Sounds like a wonderful soup! I would love the delightful mushroom flavor!

  13. 13

    Ravenous Couple — September 16, 2009 @ 4:01 pm

    Marc: we agree, the woodear mushrooms add a great flavor and texture to the meatballs 🙂

    noobcook: in a way it is fairly hearty with pork ribs, cha lua, pork meatballs, and the shiitake is almost another protrein in itself

    divina: the pork paste is sold in a plastic container and labeled "gio heo" and often near the fish paste. The cha lua is either wrapped with banana leaves or aluminum foil. If you can't find the cha lua, it's not essential to bun moc.

    5 star foodie: the mushroom flavors do shine in bun moc!

  14. 14

    Anonymous — February 24, 2010 @ 5:20 pm

    just made this soup, it was fantastic, loved it,
    thanks, I give it a 10 out of 10

  15. 15

    Ravenous Couple — February 25, 2010 @ 6:14 pm

    anonymous: thank you!! so glad you enjoyed it!! wow, 10 out of 10 is high praise!!

  16. 16

    Annie — June 7, 2010 @ 1:03 pm

    my favorite BUn moc restaurant is a place near New world hotel, Hochiminh city. Great dish.
    Do you know what make the secret in vietname noodle soup?? It’s the Herb. And most of the recipes have some family secret ingredients. so thrilled to find a super healthy packaged product that's actually not even processed – it has a spice packet containing ground up spices, brown rice noodles that contains just brown rice, organic green tea, water and salt. This product comes from a family recipe of a woman in Nam Dinh- where Pho begins. And it's so tasty. Such a gem! You can find them here:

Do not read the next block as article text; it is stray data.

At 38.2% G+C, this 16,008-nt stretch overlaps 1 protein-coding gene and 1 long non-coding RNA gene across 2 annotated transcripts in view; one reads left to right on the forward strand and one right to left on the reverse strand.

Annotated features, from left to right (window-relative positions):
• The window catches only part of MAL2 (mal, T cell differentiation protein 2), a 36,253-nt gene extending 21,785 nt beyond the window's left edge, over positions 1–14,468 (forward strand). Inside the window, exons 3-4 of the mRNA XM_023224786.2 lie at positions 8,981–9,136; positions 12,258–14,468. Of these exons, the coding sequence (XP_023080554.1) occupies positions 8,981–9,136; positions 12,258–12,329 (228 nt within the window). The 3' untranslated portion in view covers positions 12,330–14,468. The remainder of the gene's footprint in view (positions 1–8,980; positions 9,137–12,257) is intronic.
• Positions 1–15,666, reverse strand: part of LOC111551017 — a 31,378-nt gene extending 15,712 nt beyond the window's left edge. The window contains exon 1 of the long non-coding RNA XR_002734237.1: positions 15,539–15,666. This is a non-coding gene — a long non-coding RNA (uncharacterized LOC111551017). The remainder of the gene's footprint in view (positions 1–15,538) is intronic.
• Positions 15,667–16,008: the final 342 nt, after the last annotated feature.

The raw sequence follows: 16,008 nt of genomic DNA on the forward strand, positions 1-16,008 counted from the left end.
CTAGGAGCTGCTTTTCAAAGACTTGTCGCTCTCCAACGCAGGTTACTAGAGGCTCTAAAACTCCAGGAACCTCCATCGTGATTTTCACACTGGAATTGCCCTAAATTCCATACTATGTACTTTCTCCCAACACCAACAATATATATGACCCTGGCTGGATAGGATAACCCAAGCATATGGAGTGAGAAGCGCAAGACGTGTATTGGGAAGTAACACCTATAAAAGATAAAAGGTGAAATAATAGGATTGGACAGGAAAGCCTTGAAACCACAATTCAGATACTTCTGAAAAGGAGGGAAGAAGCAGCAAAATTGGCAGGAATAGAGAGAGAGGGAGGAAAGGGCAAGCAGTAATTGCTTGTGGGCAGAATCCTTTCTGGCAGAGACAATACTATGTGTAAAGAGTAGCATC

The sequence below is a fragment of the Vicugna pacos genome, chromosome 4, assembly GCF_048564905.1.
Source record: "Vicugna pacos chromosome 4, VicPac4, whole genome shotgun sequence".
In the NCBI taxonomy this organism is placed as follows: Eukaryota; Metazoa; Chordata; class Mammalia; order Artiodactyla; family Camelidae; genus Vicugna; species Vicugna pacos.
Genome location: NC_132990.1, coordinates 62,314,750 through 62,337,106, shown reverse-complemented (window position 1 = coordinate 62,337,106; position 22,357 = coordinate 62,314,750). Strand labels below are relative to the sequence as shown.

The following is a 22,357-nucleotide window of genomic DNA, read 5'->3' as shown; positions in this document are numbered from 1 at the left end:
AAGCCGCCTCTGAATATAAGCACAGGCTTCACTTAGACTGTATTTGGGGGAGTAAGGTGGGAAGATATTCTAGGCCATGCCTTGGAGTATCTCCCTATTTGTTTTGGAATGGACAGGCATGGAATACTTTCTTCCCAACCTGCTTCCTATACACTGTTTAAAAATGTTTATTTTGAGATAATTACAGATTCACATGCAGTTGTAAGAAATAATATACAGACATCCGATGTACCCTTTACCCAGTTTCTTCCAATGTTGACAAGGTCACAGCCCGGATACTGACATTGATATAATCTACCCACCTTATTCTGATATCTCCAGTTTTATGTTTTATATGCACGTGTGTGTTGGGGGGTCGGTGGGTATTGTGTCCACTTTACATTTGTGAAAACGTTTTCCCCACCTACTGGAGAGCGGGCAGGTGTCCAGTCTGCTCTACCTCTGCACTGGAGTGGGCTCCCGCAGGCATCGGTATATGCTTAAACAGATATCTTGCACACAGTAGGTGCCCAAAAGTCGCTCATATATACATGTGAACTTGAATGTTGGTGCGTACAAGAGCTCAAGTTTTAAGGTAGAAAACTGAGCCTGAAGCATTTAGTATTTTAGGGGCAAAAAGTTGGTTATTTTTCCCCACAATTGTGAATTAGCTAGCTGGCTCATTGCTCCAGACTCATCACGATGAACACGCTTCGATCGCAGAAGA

Whole Foods Market
    230 Bay Place,
    Oakland, CA 94612
    The incredibly healthy product is now available at "International Foods" section – bottom shelf with the Gluten Free labels
    You can check out their website to find the nearest store to your house: http://staranisefoods.com/find-us.aspx

  17. 17

    deb (bearheadsoup) — May 1, 2011 @ 12:10 am

    I tried this soup in a cafe today for the first time and I think it might be my favourite vietnamese soup! It was so awesome. I’m glad I found your recipe, might try to make this. Also glad to see in the comments info about the pork paste and the vietnamese name for it. Will put it in my phone and flash it at the market, so hopefully will find it! thanks again (belatedly!)

  18. 18

    tv — March 19, 2012 @ 4:32 pm

    hey guys, can I make my own pork paste with ground pork? If I can, what is the ingredient for it?

  19. 19

    The Ravenous Couple — March 20, 2012 @ 2:55 pm

    yes, you can make your own pork past, it’s called gio song, and the recipe is on our cha lua post

  20. 20

    TV — March 23, 2012 @ 2:15 pm

    Thank you..I got gio song at the grocery..I’ll try it out first. I’m actually making the broth now